The squadron still participated in Operation Desert Storm and Provide Comfort however and on 28th January 1991 an F-15C from the squadron, flown by Donald “Muddy” Watrous, shot down a MiG-23 with an AIM-7M.
In 1991 the squadron actually swapped older F-15A/Bs for its newer F-15C/Ds. While their newer jets headed for Saudi Arabia, the F-15A/Bs that replaced them were updated MSIP (Multi-Stage Improvement Program) airframes and at that time, with brand new avionics, were the most advanced F-15 Eagles in service.
32nd TFS (orange tail)
F-15A/B September 1978 – May 1980
F-15C/D June 1980 – October 1991
F-15A/B MSIP October 1991 – January 1994
On 4th of July 1989, an F-15C on QRA (Quick Reaction Alert) scrambled from Soesterberg to intercept a Soviet Air Force MiG-23 Flogger that was flying into Belgium. It soon became apparent that the MiG-23 was not only unarmed but it was also unmanned! The pilot had ejected after suffering engine problems over Poland, but following the ejection the engine continued to operate and the aircraft flew on, albeit without its pilot, until it ran out of fuel and crashed into a house in Belgium.
Soesterberg is now home to the National Military Museum which focuses on the history of the Dutch armed forces.
Air Forces Iceland / 35th Wing ACC Naval Air Station Keflavik
In July 1985 the first F-15C was flown from Langley AFB to Keflavik to begin replacing the 57th FIS (Fighter Interceptor Squadron) F-4E Phantom IIs.
The Keflavik based Eagles differed from other squadrons as they regularly utilised conformal fuel tanks (CFTs). These were necessary so that the 57th FIS could routinely patrol the large areas between Iceland and Greenland and the northern Atlantic up to Scotland.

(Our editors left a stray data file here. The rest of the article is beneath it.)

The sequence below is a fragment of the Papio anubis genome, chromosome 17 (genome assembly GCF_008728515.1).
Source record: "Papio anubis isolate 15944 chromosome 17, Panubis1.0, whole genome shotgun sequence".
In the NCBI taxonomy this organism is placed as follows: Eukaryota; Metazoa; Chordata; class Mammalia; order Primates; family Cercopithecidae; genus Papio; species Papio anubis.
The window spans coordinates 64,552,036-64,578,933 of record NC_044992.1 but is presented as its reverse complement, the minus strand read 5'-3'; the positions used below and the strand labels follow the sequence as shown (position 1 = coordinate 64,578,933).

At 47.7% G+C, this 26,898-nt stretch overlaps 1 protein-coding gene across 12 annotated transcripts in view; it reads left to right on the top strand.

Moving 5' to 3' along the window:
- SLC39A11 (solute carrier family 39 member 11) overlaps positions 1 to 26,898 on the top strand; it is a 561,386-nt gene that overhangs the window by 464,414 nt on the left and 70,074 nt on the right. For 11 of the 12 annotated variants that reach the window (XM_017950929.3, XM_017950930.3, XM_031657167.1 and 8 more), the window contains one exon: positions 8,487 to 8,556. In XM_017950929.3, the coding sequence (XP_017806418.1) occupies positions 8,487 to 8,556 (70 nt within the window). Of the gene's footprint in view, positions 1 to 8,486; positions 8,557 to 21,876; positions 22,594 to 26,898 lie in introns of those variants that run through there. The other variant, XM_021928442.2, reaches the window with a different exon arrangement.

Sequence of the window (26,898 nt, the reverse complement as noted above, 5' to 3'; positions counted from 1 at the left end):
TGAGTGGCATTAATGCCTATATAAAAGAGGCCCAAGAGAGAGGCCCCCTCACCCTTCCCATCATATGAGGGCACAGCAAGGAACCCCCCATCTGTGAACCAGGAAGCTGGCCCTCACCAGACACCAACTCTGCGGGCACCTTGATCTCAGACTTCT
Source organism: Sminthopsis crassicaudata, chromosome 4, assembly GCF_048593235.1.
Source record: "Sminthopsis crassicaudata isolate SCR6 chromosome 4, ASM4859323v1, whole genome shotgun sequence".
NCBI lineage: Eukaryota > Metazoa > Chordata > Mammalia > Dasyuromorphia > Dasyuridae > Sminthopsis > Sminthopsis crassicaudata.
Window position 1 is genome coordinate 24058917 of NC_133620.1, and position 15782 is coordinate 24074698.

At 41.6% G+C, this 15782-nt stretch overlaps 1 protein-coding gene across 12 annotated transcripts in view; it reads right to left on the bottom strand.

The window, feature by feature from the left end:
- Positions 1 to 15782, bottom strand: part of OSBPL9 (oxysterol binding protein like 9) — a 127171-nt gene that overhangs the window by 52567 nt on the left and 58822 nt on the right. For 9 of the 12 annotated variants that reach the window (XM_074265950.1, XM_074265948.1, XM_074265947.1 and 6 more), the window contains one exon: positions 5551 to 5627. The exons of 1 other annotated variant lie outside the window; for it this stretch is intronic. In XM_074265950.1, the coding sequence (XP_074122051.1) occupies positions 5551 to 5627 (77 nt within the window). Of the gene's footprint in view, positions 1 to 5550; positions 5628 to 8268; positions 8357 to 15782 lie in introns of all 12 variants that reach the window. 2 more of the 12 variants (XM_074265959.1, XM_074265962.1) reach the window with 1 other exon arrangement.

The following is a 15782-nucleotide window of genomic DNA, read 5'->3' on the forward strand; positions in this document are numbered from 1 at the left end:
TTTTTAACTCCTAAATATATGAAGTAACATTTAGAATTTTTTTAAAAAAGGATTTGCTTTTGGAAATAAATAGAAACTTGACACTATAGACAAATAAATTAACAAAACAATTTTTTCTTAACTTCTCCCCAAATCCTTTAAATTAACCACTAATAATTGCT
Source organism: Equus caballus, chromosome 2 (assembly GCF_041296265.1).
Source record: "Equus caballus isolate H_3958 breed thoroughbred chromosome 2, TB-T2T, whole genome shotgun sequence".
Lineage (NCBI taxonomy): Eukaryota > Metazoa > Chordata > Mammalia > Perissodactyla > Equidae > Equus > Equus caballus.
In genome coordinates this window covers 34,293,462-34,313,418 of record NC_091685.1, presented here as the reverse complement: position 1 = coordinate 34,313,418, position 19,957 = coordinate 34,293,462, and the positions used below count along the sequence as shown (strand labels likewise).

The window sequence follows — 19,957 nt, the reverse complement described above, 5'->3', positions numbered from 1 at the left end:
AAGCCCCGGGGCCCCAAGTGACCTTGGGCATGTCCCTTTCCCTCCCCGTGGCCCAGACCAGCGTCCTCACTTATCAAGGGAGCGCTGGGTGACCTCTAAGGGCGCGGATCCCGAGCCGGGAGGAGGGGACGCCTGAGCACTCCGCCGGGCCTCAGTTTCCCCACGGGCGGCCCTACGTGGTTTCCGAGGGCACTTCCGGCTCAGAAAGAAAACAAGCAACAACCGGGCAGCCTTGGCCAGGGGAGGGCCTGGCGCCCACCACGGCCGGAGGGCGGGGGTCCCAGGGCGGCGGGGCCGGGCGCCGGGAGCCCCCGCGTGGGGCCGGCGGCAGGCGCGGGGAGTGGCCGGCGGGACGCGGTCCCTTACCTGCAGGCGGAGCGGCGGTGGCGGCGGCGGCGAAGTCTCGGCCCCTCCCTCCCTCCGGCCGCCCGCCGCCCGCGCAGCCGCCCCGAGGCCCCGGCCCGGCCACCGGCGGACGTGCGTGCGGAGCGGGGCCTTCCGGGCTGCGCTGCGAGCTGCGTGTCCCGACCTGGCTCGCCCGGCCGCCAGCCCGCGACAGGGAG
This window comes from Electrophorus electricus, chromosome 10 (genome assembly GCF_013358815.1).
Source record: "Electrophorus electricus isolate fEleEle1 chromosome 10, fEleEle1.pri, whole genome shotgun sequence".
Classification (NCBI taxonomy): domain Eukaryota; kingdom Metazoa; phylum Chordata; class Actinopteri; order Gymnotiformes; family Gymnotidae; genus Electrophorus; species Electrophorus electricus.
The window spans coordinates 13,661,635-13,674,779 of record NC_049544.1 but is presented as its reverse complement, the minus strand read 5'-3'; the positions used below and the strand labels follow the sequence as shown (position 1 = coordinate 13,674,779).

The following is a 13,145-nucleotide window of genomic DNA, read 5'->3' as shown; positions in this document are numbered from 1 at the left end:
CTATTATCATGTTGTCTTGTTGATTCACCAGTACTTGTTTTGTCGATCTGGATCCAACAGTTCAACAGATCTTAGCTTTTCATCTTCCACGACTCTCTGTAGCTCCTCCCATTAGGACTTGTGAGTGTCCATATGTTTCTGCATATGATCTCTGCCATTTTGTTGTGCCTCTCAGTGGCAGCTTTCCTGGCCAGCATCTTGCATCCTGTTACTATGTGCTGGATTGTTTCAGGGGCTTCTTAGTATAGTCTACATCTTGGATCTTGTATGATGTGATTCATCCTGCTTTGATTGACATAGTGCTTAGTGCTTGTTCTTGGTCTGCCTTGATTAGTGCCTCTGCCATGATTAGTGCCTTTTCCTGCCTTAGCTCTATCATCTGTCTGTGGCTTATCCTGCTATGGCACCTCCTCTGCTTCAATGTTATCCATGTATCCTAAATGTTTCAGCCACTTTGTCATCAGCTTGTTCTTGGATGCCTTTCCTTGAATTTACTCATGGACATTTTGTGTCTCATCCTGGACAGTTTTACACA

57th FIS F-15C/D July 1985 – March 1995 (black and white checkerboard tail)
With other ANG units receiving the F-15A/B at this time and with the 57th FIS never having operated the most modern frontline aircraft, it came as something of a surprise when the unit was allocated the F-15C/D. They were, however, and the unit was assigned the IS tailcode. Until 1992 the squadron operated under the auspices of Air Forces Iceland but in that year Air Combat Command assumed control of both AFI and the 57th FIS. AFI deactivated in 1993 and command was passed on to 35th Wing which transferred from George AFB. But this was short-lived and in 1994 command transferred once again, this time to the 85th Wing.
USAF cutbacks and a new agreement with government of Iceland saw the 57th FIS deactivated on 1st March 1995 and from then until 2002, when the 85th Wing was itself stood down, air defence duties were undertaken by regular USAF and Air National Guard F-15 units rotating through Iceland every 90 days.
48th FW / 493rd FS RAF Lakenheath
The last F-15C/D unit in Europe, the 493rd FS operated the Eagle from 1994 until 2022, providing air superiority and air defence support for the United States and NATO operations.
A stellar unit, the 493rd has earned numerous commendations and awards, including the United States Air Force Association’s Hughes Trophy in 1997 and 1999 and, in 2007, 2014, 2016 and 2019 the Raytheon Trophy, recognising the unit as the top fighter squadron in the United States Air Force.
493rd FS F-15C/D January 1994 – April 2022 (yellow tail)
“The Grim Reapers”
Officially reactivated on 1st January 1994, the 493rd had flown the F-111F, also from RAF Lakenheath, until 1992. Its first two F-15 Eagles arrived from Bitburg AB on 15th November 1993 and the rest of the squadron’s 18 aircraft arrived from Langley AFB and Eglin AFB, with the final arrival taking place on 22nd July 1994.
The squadron grew to 24 aircraft when the 53rd FS deactivated at Spangdahlem in 1998 and flew it’s final operational sortie in April 2022, with the aircraft leaving for new homes in the USA just a week or so later on 27th April.
While Lakenheath will remain home to the F-15E Strike Eagle for some time to come, the single seat Eagle has flown the nest, and we can but hope to see visiting aircraft to the UK while the airframe remains in service.
We hope you enjoy our extensive Eagle gallery below…….